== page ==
Run is about a family on the run after an alien-style aurora hypnotizes those who did see it into killing off those who did not. It's a lot of brutality within the simple premise of pages and pages of running from this threat.

It's readable. I'll give it that. As a piece of candy science fictional suspense, I've seen worse. The issue is that the entire thing feels stilted and strange, and the narrative doesn't really work on a whole. It's such a simple premise (which is fine) that just feels hastily put together (which isn't). I'm not kidding that the idea is very simple here, there aren't a ton of layers to explore.

The ending isn't much better, either. I don't want to give it away, but I'll just say that, if you're looking for quality payoffs, this one isn't going to provide it.

If you're a huge fan of Wayward Pines, you might get something out of this. If you've spent a lot of time in the genre, though, there are a ton of other options that approach this concept better.

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Review: Randoms

Randoms Randoms by David Liss
My rating: 5 of 5 stars

Is the current generation looking for their own Ender's Game? I'm not really sure, but with Randoms, we might have found it anyway. It's a great story with both modern societal analogues and some classic tropes to go along with them, and there's a lot to love.

Zeke is a typical, average kid who is effectively drafted to be part of a four kid delegation in the universe's federation. He's the "random," chosen not for any particular skills or reason, but simply to have a wild card draftee. In this outer space, the society advances through video game-style leveling up, complete with experience points, which is right in line with Zeke's skillset. Unfortunately, his skillset also ends up getting him involved in what becomes an intergalactic incident that threatens the universe as we know it.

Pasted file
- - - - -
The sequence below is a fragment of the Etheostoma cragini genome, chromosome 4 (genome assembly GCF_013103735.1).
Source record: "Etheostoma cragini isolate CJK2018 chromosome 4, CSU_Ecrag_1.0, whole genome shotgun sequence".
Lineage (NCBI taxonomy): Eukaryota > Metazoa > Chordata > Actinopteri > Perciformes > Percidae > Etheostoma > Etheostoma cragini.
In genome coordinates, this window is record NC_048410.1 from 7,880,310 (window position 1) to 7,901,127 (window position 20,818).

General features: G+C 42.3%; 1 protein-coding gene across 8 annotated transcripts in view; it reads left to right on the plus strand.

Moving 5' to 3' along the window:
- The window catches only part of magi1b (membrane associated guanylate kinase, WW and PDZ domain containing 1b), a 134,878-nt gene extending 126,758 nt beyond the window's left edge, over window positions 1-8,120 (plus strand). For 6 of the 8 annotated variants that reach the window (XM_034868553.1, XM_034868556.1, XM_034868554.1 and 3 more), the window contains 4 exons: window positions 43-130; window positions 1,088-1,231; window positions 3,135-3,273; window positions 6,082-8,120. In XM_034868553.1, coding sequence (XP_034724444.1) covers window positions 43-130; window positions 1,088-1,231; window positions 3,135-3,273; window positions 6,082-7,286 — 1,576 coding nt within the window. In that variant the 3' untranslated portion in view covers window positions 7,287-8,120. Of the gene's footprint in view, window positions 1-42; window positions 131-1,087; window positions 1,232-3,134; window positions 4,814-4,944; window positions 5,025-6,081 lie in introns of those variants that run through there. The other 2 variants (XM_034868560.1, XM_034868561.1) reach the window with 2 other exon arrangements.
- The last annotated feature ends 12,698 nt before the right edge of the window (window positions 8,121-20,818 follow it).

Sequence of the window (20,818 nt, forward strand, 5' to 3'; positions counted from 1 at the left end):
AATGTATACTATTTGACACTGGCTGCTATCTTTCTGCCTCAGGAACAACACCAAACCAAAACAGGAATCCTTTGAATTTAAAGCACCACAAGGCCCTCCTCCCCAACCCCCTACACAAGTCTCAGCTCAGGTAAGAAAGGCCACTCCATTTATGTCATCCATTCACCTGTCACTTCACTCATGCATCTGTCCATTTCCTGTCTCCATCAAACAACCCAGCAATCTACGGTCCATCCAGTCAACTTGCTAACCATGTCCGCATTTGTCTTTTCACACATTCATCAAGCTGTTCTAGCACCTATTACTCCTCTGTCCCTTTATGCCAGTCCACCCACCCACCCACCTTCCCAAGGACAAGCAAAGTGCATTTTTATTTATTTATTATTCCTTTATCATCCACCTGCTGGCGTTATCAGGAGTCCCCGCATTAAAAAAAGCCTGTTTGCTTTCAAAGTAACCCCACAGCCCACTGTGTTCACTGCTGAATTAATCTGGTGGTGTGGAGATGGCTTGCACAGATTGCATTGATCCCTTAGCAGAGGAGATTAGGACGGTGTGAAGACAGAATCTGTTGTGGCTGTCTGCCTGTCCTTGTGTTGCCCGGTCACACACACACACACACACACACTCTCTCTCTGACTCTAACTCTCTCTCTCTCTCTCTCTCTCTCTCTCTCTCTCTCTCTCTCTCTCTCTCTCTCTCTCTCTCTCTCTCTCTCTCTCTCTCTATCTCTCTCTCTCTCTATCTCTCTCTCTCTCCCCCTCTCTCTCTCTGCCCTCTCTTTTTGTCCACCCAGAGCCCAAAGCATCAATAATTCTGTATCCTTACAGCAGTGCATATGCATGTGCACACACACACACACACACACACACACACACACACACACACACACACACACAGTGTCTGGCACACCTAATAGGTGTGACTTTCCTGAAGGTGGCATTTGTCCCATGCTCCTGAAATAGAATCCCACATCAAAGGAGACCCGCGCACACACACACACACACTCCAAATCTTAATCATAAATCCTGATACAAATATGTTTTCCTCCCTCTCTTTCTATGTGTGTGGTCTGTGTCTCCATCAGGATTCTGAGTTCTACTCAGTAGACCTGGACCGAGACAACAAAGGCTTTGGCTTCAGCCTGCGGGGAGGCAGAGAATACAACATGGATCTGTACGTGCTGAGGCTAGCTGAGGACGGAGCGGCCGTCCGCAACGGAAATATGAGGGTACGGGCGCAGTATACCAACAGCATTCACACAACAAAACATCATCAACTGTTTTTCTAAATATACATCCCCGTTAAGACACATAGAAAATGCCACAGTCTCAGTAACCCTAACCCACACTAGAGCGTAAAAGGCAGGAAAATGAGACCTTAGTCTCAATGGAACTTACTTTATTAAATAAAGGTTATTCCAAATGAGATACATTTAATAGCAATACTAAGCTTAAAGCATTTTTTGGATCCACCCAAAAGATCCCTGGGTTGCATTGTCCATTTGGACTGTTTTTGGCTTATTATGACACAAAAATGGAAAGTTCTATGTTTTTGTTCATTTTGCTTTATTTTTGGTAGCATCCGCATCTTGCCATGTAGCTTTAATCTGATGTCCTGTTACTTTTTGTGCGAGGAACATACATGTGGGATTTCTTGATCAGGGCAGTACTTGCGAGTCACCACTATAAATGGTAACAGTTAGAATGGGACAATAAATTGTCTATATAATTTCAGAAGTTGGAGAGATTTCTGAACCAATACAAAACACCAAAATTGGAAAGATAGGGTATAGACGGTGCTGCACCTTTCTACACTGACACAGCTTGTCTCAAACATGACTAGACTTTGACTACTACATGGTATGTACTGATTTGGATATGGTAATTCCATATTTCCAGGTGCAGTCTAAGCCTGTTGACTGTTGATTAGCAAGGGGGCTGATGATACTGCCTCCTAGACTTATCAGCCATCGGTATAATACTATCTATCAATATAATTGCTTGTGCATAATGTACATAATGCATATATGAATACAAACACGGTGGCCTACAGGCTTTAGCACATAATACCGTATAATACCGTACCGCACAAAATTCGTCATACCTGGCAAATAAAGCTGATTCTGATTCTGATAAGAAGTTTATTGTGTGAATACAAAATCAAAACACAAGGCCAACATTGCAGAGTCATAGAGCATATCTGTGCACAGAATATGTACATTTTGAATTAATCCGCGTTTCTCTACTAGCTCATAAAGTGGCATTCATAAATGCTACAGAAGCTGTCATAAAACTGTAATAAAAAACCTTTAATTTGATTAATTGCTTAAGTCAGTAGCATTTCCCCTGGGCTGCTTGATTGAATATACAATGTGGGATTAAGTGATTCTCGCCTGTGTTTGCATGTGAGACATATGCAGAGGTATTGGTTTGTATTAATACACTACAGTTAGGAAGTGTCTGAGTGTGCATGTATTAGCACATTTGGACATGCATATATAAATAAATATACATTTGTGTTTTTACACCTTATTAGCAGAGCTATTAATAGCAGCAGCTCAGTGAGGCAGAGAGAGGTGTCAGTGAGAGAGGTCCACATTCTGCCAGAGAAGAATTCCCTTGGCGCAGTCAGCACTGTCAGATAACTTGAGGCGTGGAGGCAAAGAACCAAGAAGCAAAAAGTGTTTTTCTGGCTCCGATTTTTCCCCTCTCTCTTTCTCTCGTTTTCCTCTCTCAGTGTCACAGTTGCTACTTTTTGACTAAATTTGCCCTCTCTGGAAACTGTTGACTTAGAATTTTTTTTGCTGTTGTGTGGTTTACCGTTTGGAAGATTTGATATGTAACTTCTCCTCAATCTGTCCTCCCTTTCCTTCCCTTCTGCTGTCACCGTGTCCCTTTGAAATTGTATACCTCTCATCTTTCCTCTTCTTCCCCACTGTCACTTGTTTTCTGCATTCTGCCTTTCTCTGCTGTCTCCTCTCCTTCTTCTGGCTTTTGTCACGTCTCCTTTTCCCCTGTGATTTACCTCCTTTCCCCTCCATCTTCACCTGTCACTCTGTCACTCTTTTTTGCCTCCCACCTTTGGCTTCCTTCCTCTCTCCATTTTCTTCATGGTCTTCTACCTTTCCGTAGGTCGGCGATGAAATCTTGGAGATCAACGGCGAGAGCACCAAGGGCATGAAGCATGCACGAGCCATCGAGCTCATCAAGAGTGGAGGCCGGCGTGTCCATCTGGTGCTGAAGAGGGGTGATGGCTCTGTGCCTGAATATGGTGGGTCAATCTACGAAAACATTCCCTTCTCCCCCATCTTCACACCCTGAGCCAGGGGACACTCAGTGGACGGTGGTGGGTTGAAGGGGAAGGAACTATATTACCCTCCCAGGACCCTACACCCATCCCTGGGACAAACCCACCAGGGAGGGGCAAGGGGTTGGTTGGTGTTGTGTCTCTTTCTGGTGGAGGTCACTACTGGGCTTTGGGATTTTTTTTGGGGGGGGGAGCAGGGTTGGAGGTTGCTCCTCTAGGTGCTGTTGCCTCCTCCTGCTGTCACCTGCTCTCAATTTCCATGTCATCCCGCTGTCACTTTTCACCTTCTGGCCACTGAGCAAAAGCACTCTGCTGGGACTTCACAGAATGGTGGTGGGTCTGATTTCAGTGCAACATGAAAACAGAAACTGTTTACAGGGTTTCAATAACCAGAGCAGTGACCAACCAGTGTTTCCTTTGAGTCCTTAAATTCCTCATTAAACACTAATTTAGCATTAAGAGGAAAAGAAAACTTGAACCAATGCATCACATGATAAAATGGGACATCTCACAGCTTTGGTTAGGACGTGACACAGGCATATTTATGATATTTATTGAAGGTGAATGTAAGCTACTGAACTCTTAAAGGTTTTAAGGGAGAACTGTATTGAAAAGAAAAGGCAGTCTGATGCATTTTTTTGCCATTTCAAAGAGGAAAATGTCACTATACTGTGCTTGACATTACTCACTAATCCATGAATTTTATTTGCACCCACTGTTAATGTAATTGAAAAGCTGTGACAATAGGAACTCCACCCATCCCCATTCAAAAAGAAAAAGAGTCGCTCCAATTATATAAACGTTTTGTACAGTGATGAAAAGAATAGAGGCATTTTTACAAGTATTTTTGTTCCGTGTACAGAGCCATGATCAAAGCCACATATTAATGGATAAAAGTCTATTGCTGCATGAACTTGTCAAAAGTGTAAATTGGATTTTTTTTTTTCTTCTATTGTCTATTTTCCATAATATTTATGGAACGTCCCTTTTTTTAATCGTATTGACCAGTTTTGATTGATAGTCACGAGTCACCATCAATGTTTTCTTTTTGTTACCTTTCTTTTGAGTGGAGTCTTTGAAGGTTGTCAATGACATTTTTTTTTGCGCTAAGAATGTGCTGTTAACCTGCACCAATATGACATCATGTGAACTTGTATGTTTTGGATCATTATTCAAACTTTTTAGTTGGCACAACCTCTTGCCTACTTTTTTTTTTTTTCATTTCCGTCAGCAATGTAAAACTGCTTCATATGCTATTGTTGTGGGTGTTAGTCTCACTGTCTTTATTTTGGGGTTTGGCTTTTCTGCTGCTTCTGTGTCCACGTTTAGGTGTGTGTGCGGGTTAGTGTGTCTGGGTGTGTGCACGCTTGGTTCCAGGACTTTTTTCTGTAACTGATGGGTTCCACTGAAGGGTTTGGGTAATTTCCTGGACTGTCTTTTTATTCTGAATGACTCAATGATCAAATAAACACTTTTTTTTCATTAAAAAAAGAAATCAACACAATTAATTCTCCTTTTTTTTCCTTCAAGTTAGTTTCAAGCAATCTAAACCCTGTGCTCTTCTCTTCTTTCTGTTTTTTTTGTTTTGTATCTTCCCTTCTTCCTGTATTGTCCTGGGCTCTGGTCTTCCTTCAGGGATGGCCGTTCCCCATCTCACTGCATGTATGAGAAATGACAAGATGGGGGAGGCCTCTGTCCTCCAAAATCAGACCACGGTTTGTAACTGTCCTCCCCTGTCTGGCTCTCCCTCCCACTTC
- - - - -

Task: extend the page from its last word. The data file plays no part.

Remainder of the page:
The book is really well done and brilliant in its execution. The use of video game logic for the societal rankings has certainly been done before, but the way it's done here feels fresh and different. The stakes also felt high throughout, which is, frankly, a rarity in young adult literature period, never mind in science fiction. There's a lot to enjoy about the story, about how it handles the diversity concepts, and just the overall fun of the book. Very well done.

Ultimately, if you like science fiction, this is worth a look whether you read YA or not. It's a fun read with a lot going for it, and I can't wait for the sequel.

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24 August 2015

Review: Axis

Axis Axis by Robert Charles Wilson
My rating: 3 of 5 stars

So Axis is the sequel/companion to Spin, and Spin is basically regarded as a brilliant science fiction tale. Axis, while in the same universe, ends up feeling more like an add on than a solid expansion of the story.

The book basically takes place on Mars, created by the same aliens who put a shell around the Earth. Part mystery and part excuse to come back to the story, we get more mysterious happenings from the alien race along the way.